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  • Writer's pictureMiska

The absolute cure for Stress

Stress is the distance between where you are now and where you wanna be.

Let me exemplify it: if I walking my dog outdoors but my monkey brain really just wants to be back home playing a game: any delay in the walk with the dog will feel like an insult, and I might end up being angry with the dog even though it really enjoys being outdoors, and quite frankly probably needs it much more than I need to be at the screen.

Or another one: you have a deadline to work with, but you playing with your kid - half the brain is on the work and stressing about how you’d need to be elsewhere and that half ruins the play.


One of our three core values is #acceptance - which is important to us because we want every single individual to feel welcome and accepted as they are. BUT on an internal level it’s just as important to accept where I am myself: instead of expecting unrealistic things from myself.

Take work capacity, or strength, as an example. If I go into a workout expecting that I can do a result somewhere around the same lines as a Game’s athlete, I’m bound to feel disappointed after I finish the workout: I just don’t have the engine for that here and now. And I might miss the fact that my result was really really good compared to how a similar workout went a month ago.

The whole point is: can I be in the here-and-now with my monkey brain?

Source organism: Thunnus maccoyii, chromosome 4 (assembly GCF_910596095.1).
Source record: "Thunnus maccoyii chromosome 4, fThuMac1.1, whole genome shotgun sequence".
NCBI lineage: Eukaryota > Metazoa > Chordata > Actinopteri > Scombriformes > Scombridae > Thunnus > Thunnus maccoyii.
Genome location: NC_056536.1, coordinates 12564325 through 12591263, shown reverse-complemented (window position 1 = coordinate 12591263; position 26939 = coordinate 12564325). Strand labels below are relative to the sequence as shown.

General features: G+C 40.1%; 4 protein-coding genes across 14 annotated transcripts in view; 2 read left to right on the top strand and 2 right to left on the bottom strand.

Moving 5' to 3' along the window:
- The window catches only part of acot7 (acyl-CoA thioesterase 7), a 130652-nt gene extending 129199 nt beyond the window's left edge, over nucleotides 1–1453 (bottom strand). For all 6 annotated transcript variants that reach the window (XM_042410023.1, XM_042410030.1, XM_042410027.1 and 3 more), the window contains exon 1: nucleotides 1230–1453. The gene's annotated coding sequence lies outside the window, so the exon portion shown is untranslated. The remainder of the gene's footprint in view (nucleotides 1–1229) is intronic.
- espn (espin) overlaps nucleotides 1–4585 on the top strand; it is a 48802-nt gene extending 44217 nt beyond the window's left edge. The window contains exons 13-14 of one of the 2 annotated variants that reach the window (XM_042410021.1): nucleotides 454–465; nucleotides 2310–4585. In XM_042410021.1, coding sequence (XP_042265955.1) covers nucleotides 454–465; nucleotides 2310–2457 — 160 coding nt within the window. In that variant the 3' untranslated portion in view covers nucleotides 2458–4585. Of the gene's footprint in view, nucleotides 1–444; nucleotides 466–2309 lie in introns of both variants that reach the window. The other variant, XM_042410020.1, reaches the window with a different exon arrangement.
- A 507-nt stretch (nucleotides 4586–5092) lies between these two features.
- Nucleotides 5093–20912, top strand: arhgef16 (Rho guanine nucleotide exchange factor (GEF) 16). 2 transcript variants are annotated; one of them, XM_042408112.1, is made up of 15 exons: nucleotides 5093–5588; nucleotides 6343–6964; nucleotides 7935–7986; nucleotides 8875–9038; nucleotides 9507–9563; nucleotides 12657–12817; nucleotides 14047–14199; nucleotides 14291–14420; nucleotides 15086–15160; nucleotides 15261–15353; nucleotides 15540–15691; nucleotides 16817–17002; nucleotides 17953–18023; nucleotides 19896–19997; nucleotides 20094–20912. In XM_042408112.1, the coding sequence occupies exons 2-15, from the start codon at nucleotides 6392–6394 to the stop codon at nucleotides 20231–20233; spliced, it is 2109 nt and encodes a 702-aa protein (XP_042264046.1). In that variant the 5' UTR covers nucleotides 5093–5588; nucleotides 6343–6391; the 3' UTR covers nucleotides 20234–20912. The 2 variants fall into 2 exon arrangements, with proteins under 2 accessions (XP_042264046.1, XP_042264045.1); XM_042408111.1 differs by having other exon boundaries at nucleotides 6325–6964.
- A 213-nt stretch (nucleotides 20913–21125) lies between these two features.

Do I expect perfection from myself, or from others? (Perfection never ever happens; except maybe when we are in love, but that is a psychosis we won’t even talk about).

Can I instead focus on performing the best that I can in this very moment? The difference is subtle - but if you weigh in that you’re in the midst of a global crisis, the like of which we haven’t seen in 20, or 70 years, perhaps being kind to oneself and relaxing for a bit is good.

Here’s a really useful tip I got from somewhere once: if you get stuck in a red light, instead of fuming about how you need to stop (stress = wanting to continue walking or driving) you just pause and relax into the situation. The universe just gave you a brief moment to breathe and enjoy the here-and-now.

That mindset has gradually changed me from just being frustrated at relights to transferring that same idea to other moments of life. And meditation, or mindfulness practice is the single best way to train that mindset.

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